Train terror plot: Al Qaeda deja vu?
Chiheb Esseghaier, one of two men accused of plotting a terror attack on rail target, is led off a plane by an RCMP officer at Buttonville Airport on Tuesday. (The Canadian Press/Chris Young)
Once upon a time there was a man named Ahmed Chalabi.
You may remember him as the one who told the CIA that Iraq had weapons of mass destruction – and that it was linked with deadly Al Qaeda groups that plotted to destroy the U.S.
In London, Chalabi’s Knightsbridge office (handy to Harrod’s) was busily dispensing such vital information to the British government and media. It represented the Iraqi National Congress, a loose coalition of Shiite Muslim, Kurdish and royalist exiles hoping to garner Western support to topple Saddam Hussein and catapult them to power.
When I met with their local point man, behind an unmarked door, he was eager to tell me of a convoluted plot involving Sept. 11 mastermind Mohamed Atta – whose life I’d researched in Germany. Atta, he said, in ominous tones, had met with an Iraqi agent in the Czech Republic.
“We’re sure that Mohamed Atta, who was one of the main planners of the U.S. attacks, met (Iraqi) Col. Muhammed Khalil al-Ani in Prague,” he said. “Al-Ani is one of the most highly skilled intelligence officers, and his special expertise is terrorism and killing.”
Amazing detective work!
It was especially amazing because Saddam – who used savage methods to crush religious extremism in Iraq, and terminated enemies of his Ba’ath Party with extreme prejudice -- had never been spotted under the covers with the most violent proponents of radical Islam.
The CIA had doubts too. But in spite of internal grousing, the INC allegations became Washington’s official position, and eventually the casus belli that the U.S. Bush administration needed to launch an invasion of Iraq. The rest is history – a scorched chapter for more than 100,000 Iraqis who died since 2003, and at least four million others who were forced to flee their homes. Some who fled to Syria have now been driven back by the murderous conflict there.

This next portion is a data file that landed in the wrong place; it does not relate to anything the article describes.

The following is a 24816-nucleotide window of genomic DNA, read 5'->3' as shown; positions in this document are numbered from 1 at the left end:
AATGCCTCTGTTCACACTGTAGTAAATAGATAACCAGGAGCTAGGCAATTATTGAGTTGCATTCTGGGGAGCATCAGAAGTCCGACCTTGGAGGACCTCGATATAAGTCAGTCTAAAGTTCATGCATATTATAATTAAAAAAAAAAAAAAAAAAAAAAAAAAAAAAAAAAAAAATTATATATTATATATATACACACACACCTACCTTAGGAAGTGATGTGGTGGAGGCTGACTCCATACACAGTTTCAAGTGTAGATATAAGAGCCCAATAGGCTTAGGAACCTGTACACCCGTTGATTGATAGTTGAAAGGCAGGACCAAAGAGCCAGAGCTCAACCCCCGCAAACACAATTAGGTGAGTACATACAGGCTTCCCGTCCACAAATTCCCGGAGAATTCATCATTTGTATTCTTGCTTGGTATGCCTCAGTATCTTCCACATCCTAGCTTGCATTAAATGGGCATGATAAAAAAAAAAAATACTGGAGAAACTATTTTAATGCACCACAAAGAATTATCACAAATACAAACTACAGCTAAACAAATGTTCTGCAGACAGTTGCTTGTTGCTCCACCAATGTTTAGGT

Flash forward to Canada, 2013, where the RCMP announced that an alleged “Al Qaeda-supported plot” to blow up a VIA Rail passenger train had ties to Iran. The detective work, we were told, was assisted by the FBI and Washington's Department of Homeland Security.
But isn’t Iran the place where “apostates” who deviate from Shiite Islam (such as the ultra-Sunni Salafists of Al Qaeda) harshly punished? And which has one of the highest numbers of political prisoners in the world, including two Canadians sentenced to death? Thousands of student protesters have been rounded up, jailed and tortured, opposition leaders put under house arrest and even relatives of suspected dissidents harassed, blackmailed and detained. Ordinary Sunnis have also been seized, their mosques and holy books destroyed.
But like Iraq, Iran is on the political radar of Washington’s far right, which sees a military strike as the answer to its prayers for halting Tehran's ongoing nuclear ambitions. Yet President Barack Obama has not been convinced to fire up the war planes.
So far talk of an Iranian state-sponsored plot against Canada by way of AQ has been dialed back to zero, and perhaps that is where it will stay. Iran, naturally, denies any links with the alleged terrorists and the train plot. But the conjunction of “Iran” and “terrorist” is catnip to the hungry (or agenda driven) denizens of cyberspace. Viral conspiracy theories will proliferate beyond our borders.
And Ahmed Chalabi? By all accounts he’s very rich. But he has given up his ambition to rule Iraq.
Olivia Ward was European bureau chief based in London from 1997-2002. She has covered conflict, politics and human rights from the former Soviet Union to the Middle East and South Asia, winning national and international awards.